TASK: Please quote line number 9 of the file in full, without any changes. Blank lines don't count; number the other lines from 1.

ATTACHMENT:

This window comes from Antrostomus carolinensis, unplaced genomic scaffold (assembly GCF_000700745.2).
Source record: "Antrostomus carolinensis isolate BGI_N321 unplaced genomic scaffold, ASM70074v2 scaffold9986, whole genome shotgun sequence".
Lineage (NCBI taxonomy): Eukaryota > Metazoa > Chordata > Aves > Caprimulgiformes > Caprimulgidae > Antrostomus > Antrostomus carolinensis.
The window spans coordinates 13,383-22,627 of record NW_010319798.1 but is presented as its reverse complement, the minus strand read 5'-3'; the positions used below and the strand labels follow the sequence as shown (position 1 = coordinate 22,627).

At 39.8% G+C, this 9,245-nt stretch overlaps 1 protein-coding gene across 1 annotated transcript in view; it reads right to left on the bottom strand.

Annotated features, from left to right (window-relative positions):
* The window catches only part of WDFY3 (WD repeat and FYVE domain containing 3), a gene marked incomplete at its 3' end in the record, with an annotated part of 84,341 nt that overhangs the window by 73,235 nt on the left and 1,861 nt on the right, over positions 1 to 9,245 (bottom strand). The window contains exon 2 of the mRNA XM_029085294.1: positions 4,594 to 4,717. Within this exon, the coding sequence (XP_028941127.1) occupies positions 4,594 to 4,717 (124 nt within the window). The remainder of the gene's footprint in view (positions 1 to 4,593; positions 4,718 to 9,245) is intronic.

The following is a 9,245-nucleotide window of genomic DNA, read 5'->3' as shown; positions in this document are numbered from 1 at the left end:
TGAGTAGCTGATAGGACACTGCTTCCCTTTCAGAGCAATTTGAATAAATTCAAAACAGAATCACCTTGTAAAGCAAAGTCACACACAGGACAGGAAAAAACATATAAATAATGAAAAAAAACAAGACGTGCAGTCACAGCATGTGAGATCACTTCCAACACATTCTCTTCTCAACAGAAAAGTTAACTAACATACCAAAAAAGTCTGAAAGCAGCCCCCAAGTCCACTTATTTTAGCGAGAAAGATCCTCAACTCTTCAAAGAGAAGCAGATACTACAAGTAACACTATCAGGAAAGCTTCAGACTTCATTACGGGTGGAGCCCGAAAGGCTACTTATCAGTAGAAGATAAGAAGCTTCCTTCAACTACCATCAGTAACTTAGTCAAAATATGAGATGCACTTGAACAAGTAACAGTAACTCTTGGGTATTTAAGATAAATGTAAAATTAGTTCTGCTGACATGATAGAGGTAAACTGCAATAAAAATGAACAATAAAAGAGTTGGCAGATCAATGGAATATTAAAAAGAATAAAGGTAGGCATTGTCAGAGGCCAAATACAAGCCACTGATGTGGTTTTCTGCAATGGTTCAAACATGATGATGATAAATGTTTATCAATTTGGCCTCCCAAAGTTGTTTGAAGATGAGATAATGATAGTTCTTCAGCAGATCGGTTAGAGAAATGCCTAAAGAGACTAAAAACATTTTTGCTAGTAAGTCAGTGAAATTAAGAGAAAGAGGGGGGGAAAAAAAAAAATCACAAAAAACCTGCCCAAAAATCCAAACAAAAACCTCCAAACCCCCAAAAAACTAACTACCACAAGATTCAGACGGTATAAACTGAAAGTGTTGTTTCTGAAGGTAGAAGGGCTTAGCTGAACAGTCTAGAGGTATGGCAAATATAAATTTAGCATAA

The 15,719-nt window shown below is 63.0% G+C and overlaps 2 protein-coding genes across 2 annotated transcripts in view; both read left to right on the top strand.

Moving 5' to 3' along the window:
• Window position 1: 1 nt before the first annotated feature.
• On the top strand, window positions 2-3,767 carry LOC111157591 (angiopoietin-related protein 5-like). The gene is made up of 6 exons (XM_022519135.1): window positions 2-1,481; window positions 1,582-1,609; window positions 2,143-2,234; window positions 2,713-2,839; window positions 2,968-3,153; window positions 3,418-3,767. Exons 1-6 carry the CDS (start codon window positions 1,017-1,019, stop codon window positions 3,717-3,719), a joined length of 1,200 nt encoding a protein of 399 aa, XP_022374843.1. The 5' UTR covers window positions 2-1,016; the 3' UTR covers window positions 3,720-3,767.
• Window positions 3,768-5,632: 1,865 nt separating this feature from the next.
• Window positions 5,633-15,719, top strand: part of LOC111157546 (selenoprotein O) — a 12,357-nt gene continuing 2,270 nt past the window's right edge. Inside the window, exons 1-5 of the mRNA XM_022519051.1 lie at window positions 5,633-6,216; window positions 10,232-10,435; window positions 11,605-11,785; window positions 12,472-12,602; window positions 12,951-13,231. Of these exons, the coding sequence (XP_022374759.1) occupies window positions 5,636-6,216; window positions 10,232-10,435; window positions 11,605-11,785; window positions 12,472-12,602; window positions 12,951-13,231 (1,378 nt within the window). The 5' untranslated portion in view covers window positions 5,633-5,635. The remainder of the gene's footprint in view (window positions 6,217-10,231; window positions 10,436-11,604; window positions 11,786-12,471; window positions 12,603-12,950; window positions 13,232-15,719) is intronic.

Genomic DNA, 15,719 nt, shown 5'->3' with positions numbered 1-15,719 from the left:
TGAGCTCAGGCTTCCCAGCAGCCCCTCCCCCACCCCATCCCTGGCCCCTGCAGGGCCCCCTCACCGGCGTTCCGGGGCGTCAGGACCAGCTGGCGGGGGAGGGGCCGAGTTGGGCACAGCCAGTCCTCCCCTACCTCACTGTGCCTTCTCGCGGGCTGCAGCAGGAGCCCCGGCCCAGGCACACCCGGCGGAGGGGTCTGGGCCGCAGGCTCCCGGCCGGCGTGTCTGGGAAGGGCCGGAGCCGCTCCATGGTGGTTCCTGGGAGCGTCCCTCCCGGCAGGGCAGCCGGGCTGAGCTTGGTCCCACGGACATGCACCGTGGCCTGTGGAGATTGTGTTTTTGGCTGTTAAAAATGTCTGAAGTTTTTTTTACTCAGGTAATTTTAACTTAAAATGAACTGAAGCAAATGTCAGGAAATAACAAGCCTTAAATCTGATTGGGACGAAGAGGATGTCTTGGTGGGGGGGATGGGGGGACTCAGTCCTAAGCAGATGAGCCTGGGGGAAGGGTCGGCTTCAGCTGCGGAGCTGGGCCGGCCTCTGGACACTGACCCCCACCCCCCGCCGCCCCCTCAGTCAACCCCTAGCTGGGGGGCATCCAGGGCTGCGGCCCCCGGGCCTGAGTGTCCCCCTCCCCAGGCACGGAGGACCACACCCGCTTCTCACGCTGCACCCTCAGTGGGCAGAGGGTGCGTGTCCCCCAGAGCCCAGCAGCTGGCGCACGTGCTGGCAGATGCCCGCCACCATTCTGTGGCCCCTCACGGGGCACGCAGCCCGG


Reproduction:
TGAGTAGCTGATAGGACACTGCTTCCCTTTCAGAGCAATTTGAATAAATTCAAAACAGAATCACCTTGTAAAGCAAAGTCACACACAGGACAGGAAAAAACATATAAATAATGAAAAAAAACAAGACGTGCAGTCACAGCATGTGAGATCACTTCCAACACATTCTCTTCTCAACAGAAAAGTTAACTAACATACCAAAAAAGTCTGAAAGCAGCCCCCAAGTCCACTTATTTTAGCGAGAAAGATCCTCAACTCTTCAAAGAGAAGCAGATACTACAAGTAACACTATCAGGAAAGCTTCAGACTTCATTACGGGTGGAGCCCGAAAGGCTACTTATCAGTAGAAGATAAGAAGCTTCCTTCAACTACCATCAGTAACTTAGTCAAAATATGAGATGCACTTGAACAAGTAACAGTAACTCTTGGGTATTTAAGATAAATGTAAAATTAGTTCTGCTGACATGATAGAGGTAAACTGCAATAAAAATGAACAATAAAAGAGTTGGCAGATCAATGGAATATTAAAAAGAATAAAGGTAGGCATTGTCAGAGGCCAAATACAAGCCACTGATGTGGTTTTCTGCAATGGTTCAAACATGATGATGATAAATGTTTATCAATTTGGCCTCCCAAAGTTGTTTGAAGATGAGATAATGATAGTTCTTCAGCAGATCGGTTAGAGAAATGCCTAAAGAGACTAAAAACATTTTTGCTAGTAAGTCAGTGAAATTAAGAGAAAGAGGGGGGGAAAAAAAAAAATCACAAAAAACCTGCCCAAAAATCCAAACAAAAACCTCCAAACCCCCAAAAAACTAACTACCACAAGATTCAGACGGTATAAACTGAAAGTGTTGTTTCTGAAGGTAGAAGGGCTTAGCTGAACAGTCTAGAGGTATGGCAAATATAAATTTAGCATAA